Efectivamente, dedicó toda su vida al combate por aquello en lo que creía: primero como líder del movimiento revolucionario cubano junto a Fidel, luego como colaborador en la organización del nuevo estado cubano posterior a la victoria de la Revolución, más tarde como soldado en el Congo y finalmente combatiendo en Bolivia. El Che era un hombre inquieto y de acción: una vez que el nuevo gobierno cubano estuvo estable y bien administrado, renunció a las tareas burocráticas que le ofrecían permanente y que habrían facilitado su vida y la de su familia (numerosa, ya que se casó dos veces y tuvo seis hijos). Él creía firmemente que era posible extender el éxito de la Revolución cubana al resto de América Latina y al Tercer Mundo en general; en consecuencia, puso manos a la obra y se fue de Cuba con el sueño de ayudar a otros pobres olvidados u oprimidos. Desafortunadamente, estaba equivocado. Las “serpientes” eran más y más fuertes de lo que él pensaba; terminaron por rodearlo y vencerlo a fuerza de confabulaciones y presiones. Pero no por completo… Las “serpientes” habrán vencido al hombre, pero no a su espíritu, ni al símbolo: el recuerdo y la imagen del “Che”, en consecuencia, sus ideales y la historia de su lucha, han sobrevivido y continúan inspirando a muchos jóvenes del mundo que siguen escribiendo en las paredes de las prisiones y de las ciudades Hasta la victoria siempre.”

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Buenos Aires – What is it that makes people want to stay?

Friday, December 10, 2010 13:02

Categories - Argentina News, Argentina Travel Info, Buenos Aires City Attractions, Student Stories - 2 Comments

74689 10150289057500492 586065491 15703878 4787931 n 300x225 Buenos Aires   What is it that makes people want to stay?

My story is not a unique one, in fact, since being in Buenos Aires (it’s been two months now) I have met many a BA expat with a similar tale. On a career break from my job in London, I decided to broaden my horizons and travel around South America for 6 months, starting in Colombia and finishing up in Buenos Aires. The plan was to return home to London in time for Christmas. Everything was going to plan until I arrived in Buenos Aires.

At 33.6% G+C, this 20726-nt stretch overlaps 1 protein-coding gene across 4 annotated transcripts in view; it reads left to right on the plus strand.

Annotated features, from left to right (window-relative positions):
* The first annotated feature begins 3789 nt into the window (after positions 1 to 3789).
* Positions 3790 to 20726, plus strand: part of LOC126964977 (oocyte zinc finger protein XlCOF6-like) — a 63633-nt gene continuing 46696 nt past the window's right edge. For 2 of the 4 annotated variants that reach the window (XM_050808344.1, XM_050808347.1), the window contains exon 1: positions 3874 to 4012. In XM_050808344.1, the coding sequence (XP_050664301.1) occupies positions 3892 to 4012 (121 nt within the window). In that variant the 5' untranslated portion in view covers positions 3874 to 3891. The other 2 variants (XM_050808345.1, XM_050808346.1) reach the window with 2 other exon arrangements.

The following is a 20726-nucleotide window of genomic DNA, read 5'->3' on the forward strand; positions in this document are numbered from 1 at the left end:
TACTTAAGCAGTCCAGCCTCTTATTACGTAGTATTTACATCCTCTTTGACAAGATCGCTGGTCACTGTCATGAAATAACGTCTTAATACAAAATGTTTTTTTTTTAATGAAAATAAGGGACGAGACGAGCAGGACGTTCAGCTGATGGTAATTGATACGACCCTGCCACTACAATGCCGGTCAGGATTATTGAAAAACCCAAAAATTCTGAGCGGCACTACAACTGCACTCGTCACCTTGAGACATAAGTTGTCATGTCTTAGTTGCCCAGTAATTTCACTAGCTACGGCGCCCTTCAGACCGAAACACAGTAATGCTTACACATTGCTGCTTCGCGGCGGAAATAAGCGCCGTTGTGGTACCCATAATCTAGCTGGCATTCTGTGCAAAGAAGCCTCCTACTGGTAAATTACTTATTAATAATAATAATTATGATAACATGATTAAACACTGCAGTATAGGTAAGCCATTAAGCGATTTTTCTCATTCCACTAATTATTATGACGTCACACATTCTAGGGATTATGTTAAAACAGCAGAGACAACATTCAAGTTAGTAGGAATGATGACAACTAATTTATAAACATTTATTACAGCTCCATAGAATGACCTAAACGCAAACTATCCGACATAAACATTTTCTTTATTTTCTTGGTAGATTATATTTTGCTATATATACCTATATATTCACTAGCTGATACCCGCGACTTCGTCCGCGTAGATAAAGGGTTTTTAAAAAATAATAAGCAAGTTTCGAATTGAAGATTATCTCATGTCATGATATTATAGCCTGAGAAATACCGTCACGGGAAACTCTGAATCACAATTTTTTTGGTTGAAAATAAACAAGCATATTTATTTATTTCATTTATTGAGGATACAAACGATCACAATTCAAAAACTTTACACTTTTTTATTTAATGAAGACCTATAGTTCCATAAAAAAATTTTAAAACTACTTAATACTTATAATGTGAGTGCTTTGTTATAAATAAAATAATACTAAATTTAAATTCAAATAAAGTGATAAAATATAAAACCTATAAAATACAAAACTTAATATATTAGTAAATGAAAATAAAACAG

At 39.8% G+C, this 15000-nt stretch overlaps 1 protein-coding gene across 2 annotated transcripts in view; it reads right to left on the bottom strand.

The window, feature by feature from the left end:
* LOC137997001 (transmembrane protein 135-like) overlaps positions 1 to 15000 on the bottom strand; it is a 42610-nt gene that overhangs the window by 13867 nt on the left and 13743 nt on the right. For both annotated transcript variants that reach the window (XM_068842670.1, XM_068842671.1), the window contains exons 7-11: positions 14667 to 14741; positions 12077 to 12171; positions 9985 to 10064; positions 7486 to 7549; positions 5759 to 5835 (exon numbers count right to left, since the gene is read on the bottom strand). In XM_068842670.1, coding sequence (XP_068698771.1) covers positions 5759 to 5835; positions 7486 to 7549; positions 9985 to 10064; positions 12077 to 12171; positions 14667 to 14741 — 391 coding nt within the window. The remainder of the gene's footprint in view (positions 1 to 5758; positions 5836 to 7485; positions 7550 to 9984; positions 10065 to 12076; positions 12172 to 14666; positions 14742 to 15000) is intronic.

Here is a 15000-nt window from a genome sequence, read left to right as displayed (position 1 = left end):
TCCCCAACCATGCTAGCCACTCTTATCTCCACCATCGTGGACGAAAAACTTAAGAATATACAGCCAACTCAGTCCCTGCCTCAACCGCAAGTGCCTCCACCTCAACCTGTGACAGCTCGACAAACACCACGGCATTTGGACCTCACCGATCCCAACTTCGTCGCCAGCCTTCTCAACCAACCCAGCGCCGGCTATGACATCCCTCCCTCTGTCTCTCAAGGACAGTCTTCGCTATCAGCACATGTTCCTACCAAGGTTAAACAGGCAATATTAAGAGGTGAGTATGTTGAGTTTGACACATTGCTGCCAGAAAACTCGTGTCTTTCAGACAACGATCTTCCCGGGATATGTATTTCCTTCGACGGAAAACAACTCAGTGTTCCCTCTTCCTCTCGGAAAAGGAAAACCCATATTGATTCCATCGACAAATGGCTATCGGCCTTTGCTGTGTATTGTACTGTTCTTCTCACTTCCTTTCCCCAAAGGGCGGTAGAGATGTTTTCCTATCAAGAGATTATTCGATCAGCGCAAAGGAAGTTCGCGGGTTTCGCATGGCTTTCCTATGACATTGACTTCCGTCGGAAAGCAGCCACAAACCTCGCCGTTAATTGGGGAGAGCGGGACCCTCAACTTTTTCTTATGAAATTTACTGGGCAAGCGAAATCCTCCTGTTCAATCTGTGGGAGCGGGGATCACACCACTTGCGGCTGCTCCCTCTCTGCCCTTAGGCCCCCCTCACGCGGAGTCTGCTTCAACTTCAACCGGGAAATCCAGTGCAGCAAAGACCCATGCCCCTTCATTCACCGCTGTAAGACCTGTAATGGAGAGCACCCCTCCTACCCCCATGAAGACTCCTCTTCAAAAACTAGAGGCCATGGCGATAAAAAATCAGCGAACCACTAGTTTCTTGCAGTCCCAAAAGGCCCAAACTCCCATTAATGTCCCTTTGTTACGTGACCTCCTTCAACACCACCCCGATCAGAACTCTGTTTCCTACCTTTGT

After a few days of exploring the city, treading the well known tourist trail, I began to realise that Buenos Aires was going to be more than just a week stop off for me.

The first thing that really struck me was the city’s similarities to some of the European cities I know so well, Madrid, Paris and London to name a few. Mix in with that  3 million plus passionate and very welcoming Porteños, combined with a  bit of latino spirit, an edginess that you don’t see in Europe, and last but by no means least, some of the best food and wine i’ve tasted. Anywhere.

So I set about making a list. Reasons to stay in BA vs reasons to return to London. I won’t bore you with the latter but needless to say it included friends and family, job etc. Here’s a snapshot of what the other side said.

Food

Restaurants, food markets, steak, pizza,  empanadas. BA delivers on all fronts, some of my best food experiences have been asados (Hurlingham polo was a favourite). Restaurants that shouldn’t be missed include Dada’s (Microcentre), Desnivel and Parilla del Plata (San Telmo). Pizza from Snr Telmo is also great. Nice and crispy.

Ice Cream

Ok so this should probably be included under food but since being in BA I have developed such an unhealthy addiction to Freddo’s that it has to have it’s own category!

San Telmo

I love my new neighborhood, full of beautiful (crumbling) old buildings, cobbled streets, antiques markets and Freddo’s (see above)

Bootcamp

I’ve really enjoyed doing regular Bootcamp sessions in Puerto Madero. A great way to get outside, excercise and meet people

Spanish

I am determined to master my Spanish and BA is the perfect place to do it. Although the accent is a Little tough at first, Poteños willingness to correct you is a blessing in disguise